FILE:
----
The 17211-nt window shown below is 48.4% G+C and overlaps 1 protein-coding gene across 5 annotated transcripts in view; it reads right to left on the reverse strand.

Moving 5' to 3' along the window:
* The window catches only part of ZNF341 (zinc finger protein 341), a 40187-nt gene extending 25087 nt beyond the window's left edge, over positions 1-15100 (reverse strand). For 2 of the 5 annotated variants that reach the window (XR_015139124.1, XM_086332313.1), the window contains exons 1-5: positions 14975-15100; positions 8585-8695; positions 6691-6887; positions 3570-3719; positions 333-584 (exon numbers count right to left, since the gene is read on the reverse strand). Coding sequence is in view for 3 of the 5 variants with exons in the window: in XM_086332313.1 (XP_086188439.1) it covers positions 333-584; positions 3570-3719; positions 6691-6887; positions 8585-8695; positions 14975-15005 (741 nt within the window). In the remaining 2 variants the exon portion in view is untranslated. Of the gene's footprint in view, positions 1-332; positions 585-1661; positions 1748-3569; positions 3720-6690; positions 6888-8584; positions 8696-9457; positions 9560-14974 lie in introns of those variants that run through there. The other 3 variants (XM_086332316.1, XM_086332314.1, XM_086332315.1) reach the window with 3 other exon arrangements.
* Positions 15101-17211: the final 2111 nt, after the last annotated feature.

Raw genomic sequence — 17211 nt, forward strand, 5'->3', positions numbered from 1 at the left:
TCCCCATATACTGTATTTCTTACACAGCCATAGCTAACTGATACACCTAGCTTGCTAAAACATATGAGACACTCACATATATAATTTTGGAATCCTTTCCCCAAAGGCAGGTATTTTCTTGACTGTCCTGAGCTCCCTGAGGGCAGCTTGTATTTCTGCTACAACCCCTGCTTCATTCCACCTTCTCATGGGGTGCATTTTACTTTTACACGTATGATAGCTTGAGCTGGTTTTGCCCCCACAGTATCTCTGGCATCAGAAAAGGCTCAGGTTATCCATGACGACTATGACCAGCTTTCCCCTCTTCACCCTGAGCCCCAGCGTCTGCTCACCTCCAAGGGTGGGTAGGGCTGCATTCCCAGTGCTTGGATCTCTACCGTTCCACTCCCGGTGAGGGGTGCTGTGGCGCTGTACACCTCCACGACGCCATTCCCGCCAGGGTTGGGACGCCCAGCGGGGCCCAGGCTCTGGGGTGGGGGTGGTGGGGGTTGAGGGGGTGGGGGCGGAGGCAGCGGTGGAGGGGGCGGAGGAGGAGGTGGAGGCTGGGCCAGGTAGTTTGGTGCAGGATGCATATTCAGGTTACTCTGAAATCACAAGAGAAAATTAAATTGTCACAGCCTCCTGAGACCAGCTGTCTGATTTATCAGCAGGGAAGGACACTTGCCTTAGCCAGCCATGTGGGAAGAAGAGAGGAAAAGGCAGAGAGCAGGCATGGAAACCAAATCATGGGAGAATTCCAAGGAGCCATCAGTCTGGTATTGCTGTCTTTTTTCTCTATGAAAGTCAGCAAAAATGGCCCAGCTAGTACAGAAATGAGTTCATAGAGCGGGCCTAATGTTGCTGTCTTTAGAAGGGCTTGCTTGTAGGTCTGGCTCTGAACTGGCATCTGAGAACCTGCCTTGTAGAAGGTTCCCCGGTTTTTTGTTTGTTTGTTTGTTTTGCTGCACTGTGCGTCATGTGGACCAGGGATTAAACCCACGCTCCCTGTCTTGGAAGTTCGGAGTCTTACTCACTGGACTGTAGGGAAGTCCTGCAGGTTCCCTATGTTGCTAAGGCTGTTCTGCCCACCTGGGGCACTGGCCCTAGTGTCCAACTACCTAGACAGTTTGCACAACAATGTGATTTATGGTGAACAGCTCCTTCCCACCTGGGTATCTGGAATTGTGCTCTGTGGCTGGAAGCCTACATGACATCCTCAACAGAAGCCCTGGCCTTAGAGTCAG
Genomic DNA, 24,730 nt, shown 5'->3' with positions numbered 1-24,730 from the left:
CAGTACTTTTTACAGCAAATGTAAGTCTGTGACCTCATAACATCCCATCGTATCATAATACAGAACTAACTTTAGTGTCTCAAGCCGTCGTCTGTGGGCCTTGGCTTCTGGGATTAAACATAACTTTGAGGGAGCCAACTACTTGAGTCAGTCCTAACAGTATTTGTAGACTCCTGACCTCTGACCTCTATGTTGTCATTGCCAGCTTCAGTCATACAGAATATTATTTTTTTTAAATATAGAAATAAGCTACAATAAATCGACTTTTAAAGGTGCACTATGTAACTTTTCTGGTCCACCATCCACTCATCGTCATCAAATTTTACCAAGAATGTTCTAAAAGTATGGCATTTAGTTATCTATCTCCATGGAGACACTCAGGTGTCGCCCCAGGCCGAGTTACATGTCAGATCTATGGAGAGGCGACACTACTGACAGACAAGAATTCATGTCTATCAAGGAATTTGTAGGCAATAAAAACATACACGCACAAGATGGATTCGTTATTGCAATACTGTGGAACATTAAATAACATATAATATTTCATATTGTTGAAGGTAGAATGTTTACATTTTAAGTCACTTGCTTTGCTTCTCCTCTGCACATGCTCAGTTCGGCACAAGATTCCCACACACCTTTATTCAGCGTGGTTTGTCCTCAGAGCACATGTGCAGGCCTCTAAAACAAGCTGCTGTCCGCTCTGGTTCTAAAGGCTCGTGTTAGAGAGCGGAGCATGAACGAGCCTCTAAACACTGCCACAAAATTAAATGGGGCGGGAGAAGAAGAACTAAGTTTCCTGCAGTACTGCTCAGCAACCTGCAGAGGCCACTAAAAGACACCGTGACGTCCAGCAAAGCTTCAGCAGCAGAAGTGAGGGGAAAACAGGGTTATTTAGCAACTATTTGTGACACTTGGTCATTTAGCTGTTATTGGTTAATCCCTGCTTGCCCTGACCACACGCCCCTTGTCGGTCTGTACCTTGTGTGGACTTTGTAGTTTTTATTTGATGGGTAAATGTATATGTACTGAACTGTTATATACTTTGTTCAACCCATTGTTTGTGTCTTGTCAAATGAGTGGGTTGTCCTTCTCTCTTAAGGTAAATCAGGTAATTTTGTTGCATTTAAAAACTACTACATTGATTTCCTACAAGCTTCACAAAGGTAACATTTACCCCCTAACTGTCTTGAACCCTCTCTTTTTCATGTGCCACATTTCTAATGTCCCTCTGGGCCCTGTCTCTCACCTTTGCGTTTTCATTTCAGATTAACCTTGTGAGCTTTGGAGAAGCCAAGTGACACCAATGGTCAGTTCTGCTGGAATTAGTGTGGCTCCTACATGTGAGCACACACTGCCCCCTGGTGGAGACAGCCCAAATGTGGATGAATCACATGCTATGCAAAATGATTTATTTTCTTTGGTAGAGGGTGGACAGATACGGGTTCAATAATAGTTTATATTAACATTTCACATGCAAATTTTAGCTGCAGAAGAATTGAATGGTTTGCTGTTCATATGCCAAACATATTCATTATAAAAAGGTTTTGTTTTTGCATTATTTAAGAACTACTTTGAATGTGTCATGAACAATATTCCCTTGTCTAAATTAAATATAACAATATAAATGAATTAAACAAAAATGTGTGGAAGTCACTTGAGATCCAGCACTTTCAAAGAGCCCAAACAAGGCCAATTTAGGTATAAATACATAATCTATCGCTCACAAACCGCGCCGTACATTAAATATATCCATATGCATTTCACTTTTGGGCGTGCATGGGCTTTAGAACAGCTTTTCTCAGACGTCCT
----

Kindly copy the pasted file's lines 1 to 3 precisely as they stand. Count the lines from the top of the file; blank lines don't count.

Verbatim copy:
The 17211-nt window shown below is 48.4% G+C and overlaps 1 protein-coding gene across 5 annotated transcripts in view; it reads right to left on the reverse strand.

Moving 5' to 3' along the window:
* The window catches only part of ZNF341 (zinc finger protein 341), a 40187-nt gene extending 25087 nt beyond the window's left edge, over positions 1-15100 (reverse strand). For 2 of the 5 annotated variants that reach the window (XR_015139124.1, XM_086332313.1), the window contains exons 1-5: positions 14975-15100; positions 8585-8695; positions 6691-6887; positions 3570-3719; positions 333-584 (exon numbers count right to left, since the gene is read on the reverse strand). Coding sequence is in view for 3 of the 5 variants with exons in the window: in XM_086332313.1 (XP_086188439.1) it covers positions 333-584; positions 3570-3719; positions 6691-6887; positions 8585-8695; positions 14975-15005 (741 nt within the window). In the remaining 2 variants the exon portion in view is untranslated. Of the gene's footprint in view, positions 1-332; positions 585-1661; positions 1748-3569; positions 3720-6690; positions 6888-8584; positions 8696-9457; positions 9560-14974 lie in introns of those variants that run through there. The other 3 variants (XM_086332316.1, XM_086332314.1, XM_086332315.1) reach the window with 3 other exon arrangements.